In judo there is little respect for great champions



Noël van ‘t End (white) and Beka Gviniashvili in action.Image AFP

Exactly 245 days before the start of the Olympic Games in 2021, the Netherlands brought two world champions of judo to the mat at the European Championships in Prague on Saturday. One was the reigning world champion in the class up to 90 kilograms, Noël van ‘t End, the hero of Budokan 2019. The other was an ex-world champion, Marhinde Verkerk, the woman who got all of Rotterdam and the opponents from the category up to 78 kilos to her feet in 2009. It has an awfully long list of fine results.

In judo there is little respect for great champions, even if they recently put a superior Japanese on the back, like Van ‘t End at the World Cup in Tokyo last year. Judo is one of the most globally occupied sports, universality in Olympic circles. Asia dictates, especially now that Japan is the host country for the upcoming Games, but Europe also has many strong countries. Do not think that a Croat or a Georgian gives in easily.

After eleven months of forced inactivity (injury plus corona), Verkerk stepped onto the mat in the first round of her category up to 78 kilograms. She hit the Croatian Karla Prodan, thirteen years younger and seven places lower in the world ranking (26th 19). Prodan turned out to be able to keep the Dutch routine away with a long arm and placed a throw with the result: waza-ari 48 seconds before the end. After that Verkerk, who a few times engaged in a fruitless ground battle, no longer came close to a decisive countermove and was able to return to the dressing rooms.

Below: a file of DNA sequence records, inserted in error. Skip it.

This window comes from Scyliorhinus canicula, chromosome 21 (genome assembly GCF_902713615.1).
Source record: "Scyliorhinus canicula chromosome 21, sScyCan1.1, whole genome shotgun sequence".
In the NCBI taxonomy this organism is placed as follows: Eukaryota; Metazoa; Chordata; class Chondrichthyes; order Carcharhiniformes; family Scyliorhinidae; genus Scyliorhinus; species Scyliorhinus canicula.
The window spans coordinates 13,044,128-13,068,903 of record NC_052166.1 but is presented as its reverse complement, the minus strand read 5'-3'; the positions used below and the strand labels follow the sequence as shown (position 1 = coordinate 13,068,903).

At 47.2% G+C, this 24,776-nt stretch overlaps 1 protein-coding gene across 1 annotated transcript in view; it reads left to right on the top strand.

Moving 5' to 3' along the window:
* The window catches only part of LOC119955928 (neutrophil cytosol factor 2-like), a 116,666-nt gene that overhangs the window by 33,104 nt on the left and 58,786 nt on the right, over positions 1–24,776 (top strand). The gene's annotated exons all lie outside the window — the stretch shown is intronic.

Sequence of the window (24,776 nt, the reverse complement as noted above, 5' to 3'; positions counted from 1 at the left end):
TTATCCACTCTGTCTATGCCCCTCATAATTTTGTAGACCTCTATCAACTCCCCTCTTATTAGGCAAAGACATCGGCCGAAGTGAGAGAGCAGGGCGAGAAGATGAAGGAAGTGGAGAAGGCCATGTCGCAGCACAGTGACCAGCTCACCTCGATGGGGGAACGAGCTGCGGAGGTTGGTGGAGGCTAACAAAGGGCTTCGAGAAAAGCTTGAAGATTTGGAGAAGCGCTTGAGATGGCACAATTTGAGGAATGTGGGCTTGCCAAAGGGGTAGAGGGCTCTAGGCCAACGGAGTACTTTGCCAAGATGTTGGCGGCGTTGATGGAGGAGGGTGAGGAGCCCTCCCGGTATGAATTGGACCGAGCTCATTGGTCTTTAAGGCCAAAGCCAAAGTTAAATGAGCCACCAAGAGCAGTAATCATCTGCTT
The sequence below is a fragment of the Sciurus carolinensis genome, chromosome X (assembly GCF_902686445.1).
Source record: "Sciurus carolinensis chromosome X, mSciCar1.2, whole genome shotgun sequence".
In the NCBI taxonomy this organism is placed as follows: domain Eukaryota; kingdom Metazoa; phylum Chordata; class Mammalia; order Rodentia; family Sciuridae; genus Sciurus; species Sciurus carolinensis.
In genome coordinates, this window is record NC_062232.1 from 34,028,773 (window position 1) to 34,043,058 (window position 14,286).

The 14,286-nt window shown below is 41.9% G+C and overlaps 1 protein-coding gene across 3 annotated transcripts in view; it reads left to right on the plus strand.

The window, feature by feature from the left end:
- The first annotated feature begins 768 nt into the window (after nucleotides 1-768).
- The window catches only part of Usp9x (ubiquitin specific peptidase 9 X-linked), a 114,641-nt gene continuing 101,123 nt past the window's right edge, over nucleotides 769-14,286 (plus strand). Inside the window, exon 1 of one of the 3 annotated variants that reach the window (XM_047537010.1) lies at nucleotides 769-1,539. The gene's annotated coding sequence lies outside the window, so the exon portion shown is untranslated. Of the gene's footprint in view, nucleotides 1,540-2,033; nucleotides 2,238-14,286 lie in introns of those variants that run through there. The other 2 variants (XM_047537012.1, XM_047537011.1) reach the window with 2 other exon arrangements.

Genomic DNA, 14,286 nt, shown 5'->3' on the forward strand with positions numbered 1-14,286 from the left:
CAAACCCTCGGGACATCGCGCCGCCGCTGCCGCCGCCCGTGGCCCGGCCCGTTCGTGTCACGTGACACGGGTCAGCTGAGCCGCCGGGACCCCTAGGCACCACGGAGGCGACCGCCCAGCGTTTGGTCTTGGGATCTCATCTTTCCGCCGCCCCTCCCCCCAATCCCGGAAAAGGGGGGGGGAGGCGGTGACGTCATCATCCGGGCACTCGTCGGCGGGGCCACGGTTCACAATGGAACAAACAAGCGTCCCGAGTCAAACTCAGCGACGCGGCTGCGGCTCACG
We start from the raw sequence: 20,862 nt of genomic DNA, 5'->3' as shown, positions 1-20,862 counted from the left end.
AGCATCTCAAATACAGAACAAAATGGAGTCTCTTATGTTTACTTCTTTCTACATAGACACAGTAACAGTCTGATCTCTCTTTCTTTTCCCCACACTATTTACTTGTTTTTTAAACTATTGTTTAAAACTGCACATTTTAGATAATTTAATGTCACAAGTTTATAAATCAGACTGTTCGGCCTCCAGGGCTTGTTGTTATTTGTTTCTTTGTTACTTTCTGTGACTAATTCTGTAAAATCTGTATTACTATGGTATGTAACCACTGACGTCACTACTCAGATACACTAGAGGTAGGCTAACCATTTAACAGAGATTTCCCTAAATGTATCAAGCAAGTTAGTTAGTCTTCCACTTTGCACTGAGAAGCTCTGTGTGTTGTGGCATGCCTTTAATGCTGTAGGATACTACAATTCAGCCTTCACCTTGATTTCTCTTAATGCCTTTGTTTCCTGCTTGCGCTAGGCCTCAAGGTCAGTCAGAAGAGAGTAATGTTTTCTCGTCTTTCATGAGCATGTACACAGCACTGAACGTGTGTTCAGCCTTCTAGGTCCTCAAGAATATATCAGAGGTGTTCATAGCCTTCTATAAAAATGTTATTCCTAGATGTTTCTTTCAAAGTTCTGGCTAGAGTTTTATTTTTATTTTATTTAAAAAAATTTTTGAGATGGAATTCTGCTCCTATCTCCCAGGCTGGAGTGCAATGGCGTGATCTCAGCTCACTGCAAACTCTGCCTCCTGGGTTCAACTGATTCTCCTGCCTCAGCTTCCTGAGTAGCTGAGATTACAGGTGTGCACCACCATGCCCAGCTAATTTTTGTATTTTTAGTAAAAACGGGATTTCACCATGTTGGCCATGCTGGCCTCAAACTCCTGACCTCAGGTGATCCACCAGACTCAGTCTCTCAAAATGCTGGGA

Lack of competition rhythm

She had imagined it differently, certainly on her birthday, but on the other hand, it was also to be expected that someone who had not been on the tatami in a competition situation since December 14, 2019 could be surprised. Verkerk was said to have rust on it. Coach Maarten Arens kept it to a lack of match rhythm and stated that he still has every confidence in this thirty-something who is fighting with the absent Guusje Steenhuis for the one Dutch ticket for Tokyo 2021.

Verkerk, who finished after two rounds at the World Cup last year, was this year plagued by a shoulder injury. Due to corona isolation, she trained in the Rotterdam dojo in recent months, with Dutch judo talents up to the age of 17, boys with whom she can spar well. She got tips from her old coach Chris de Korte, 82 now.

Furthermore, she told RTV Rijnmond, there was the telephone hotline with Arens. Last month’s Grand Slam in Budapest came too early, but Prague also turned out not to be for her. In January, when the Masters in Qatar are actually organized, she will be in better shape, is her expectation. 2021 will be her last year of judo.

High through the sky

Noël van ‘t End (29) had been obliged to become European champion. He is world champion and number two in the world ranking behind Spaniard Nikoloz Sherazadishvili. He was world champion in 2018. The two did not meet in Prague. Van ‘t End was thrown high through the air after 31 seconds in the quarterfinals by Beka Gviniashvili, a Georgian who is eight places lower in the world ranking.

In the resits, the Dutchman was unable to gain entry to the bronze medal competition. He lost to the Turk Mihael Zgank.

In front of the NOS camera, the world champion (up to 90 kilos) was disappointed but realistic. He had often, “almost always” beat Gviniashvili, but he had grabbed him in such a way that a flight followed. Van ‘t End tried to save himself with a headstand, “but I haven’t flown like that in ages,” he said of the ippon.

He owed it to himself that the resit was decided by three penalties. Passivity is punished in the judo fight. It was standing still where he should have moved. For example, Van ‘t End still does not have a European senior medal to his name.

The title in Prague went to the Russian Igolnikov, the number thirteen in the world, proving that in the top of judo anyone can beat anyone. Van ‘t End finished seventh.

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